One in four eligible couples are missing out on £900.
One million couples are missing out on the marriage allowance, according to new figures released by the government. This amounts to as many as one in four eligible couples.
This year, the allowance could save married couples £238 in tax, but those that are able to back date claims to April 2015 when the allowance was first introduced, could be able to claim as much as £900 in total.
The tax break is open to all married couples and those in a civil partnership where one is a basic rate tax payer and the other is a non-taxpayer. The allowance works by allowing the non-taxpayer to transfer £1,190 of their £11,850 personal allowance in the 2018/19 financial year to their tax-paying spouse, providing a saving in this tax year of £238.
Commenting on the figures, Sarah Coles, personal finance analyst at financial provider Hargreaves Lansdown says: 'The marriage allowance was always a weird quirk in the tax system, designed to show how the government ‘valued commitment' within families, by introducing yet another level of complexity to tax rules.
'However, quirk or not, if you're eligible for a tax break, it's worth taking advantage of it. As time has gone on, the backdated sums have started to add up, so a million couples could spend a few minutes with an online form, and get up to £900 in their account in time for the summer holidays.'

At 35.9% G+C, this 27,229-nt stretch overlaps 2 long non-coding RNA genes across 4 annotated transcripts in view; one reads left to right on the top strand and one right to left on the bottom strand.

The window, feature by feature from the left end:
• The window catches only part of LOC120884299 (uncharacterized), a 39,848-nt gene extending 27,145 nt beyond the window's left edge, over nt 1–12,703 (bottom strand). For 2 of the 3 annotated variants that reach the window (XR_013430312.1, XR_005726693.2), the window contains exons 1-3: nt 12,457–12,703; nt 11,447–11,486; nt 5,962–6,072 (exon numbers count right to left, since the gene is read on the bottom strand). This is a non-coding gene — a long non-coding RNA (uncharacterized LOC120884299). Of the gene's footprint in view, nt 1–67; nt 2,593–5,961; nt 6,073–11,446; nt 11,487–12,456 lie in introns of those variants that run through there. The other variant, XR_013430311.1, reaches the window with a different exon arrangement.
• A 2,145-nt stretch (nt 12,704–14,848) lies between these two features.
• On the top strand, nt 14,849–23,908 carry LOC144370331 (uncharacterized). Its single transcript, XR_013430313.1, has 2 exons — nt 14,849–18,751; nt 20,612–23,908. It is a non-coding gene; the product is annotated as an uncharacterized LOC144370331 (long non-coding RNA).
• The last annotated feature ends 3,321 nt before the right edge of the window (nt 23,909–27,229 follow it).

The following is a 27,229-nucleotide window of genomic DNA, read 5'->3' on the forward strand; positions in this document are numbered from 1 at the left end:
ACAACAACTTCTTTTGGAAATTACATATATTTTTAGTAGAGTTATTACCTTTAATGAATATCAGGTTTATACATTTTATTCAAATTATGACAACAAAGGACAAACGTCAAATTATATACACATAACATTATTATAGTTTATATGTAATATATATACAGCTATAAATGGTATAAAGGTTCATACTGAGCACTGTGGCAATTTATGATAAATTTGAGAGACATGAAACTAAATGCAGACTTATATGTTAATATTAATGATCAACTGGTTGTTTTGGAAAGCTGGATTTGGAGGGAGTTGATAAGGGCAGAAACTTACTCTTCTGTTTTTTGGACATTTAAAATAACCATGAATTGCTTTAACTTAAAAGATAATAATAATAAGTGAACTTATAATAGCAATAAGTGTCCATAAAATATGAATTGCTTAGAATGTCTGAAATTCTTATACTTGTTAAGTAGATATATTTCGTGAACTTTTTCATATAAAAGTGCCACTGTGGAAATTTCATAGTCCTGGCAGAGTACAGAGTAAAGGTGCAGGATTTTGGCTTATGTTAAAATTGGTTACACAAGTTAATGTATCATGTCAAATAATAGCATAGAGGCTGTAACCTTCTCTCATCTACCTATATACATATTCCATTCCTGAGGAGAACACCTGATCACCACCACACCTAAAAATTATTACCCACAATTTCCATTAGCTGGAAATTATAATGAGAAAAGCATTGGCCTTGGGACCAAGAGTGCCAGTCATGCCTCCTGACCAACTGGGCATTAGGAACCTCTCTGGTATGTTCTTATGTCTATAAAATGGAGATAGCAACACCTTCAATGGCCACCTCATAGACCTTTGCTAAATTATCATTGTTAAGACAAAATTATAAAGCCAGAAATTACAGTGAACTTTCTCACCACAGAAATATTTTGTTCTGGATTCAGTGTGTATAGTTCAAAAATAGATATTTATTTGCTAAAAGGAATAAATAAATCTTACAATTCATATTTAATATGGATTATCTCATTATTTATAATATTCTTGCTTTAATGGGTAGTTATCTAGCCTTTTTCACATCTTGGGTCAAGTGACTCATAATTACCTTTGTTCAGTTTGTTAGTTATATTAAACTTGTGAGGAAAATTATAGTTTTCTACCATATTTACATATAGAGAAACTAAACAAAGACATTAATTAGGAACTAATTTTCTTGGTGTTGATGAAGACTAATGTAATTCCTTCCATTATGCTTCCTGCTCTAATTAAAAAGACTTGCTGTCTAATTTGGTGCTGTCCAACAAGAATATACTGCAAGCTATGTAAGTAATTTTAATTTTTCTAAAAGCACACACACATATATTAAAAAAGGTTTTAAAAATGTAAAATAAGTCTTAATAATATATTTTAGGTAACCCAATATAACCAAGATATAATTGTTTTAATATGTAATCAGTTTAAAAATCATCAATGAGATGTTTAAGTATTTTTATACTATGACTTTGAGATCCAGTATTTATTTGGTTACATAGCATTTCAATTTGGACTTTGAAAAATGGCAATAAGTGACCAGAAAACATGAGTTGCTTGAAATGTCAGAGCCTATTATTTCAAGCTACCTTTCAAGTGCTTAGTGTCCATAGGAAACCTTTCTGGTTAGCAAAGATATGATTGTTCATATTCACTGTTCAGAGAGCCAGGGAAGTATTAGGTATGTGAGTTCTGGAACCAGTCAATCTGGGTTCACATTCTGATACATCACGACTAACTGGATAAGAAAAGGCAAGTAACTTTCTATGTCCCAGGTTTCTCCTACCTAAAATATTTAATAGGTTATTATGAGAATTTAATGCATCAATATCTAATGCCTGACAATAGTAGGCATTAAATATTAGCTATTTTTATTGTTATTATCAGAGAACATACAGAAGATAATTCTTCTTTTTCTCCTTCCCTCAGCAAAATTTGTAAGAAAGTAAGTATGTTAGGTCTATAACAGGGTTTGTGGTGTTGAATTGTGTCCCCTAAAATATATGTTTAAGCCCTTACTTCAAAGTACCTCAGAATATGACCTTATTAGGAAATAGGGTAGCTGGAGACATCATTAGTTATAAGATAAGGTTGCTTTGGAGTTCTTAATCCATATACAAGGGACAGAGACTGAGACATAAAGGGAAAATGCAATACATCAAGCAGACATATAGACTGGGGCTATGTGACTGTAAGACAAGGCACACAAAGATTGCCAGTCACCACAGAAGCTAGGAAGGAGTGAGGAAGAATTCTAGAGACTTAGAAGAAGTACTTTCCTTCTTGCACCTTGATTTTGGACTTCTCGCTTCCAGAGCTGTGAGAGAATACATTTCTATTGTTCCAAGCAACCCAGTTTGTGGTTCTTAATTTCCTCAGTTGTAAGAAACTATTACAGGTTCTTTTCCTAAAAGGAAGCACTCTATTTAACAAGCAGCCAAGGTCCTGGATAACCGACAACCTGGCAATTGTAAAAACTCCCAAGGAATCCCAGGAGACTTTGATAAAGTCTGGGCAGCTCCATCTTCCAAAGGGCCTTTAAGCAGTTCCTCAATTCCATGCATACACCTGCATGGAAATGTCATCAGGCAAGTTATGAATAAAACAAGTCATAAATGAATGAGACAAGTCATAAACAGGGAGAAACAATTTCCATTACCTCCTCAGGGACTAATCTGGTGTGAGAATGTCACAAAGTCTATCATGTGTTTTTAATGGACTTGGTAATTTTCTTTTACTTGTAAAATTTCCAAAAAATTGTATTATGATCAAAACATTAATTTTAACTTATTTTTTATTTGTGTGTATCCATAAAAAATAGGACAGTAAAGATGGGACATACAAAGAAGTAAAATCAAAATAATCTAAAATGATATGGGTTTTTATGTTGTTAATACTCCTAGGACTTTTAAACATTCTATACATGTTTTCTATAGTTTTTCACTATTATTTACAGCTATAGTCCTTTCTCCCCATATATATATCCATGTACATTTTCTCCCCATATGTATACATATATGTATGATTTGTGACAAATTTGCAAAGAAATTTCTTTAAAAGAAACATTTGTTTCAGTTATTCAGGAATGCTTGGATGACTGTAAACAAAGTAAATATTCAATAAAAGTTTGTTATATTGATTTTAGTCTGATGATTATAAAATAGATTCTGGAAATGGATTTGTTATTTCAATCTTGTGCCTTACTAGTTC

The government estimates that around four million couples could be eligible for the marriage allowance, however this figure could increase dramatically following a recent ruling in the Supreme Court, which stated that all cohabitees should be entitled to enter a civil partnership, irrespective of their sexuality.
Rachael Griffin, financial planning expert at Old Mutual Wealth comments: 'It seems hard to credit that people would turn down free money, however, one million couples have yet to claim the hundreds due to them under the marriage allowance.
'That number could increase as civil partnerships are also eligible. With a recent Supreme Court ruling that civil partnerships are now for everyone, those amongst the 3.3 million UK cohabitees who could prefer a civil partnership to marriage may want to claim the financial benefits on offer.
'While £238 a year is not a huge sum , it could make all the difference to couples who find marriage unpalatable, but are struggling to make ends meet.'
To make a claim visit Gov.uk/marriage-allowance.
- This article was originally written by our sister website Moneywise.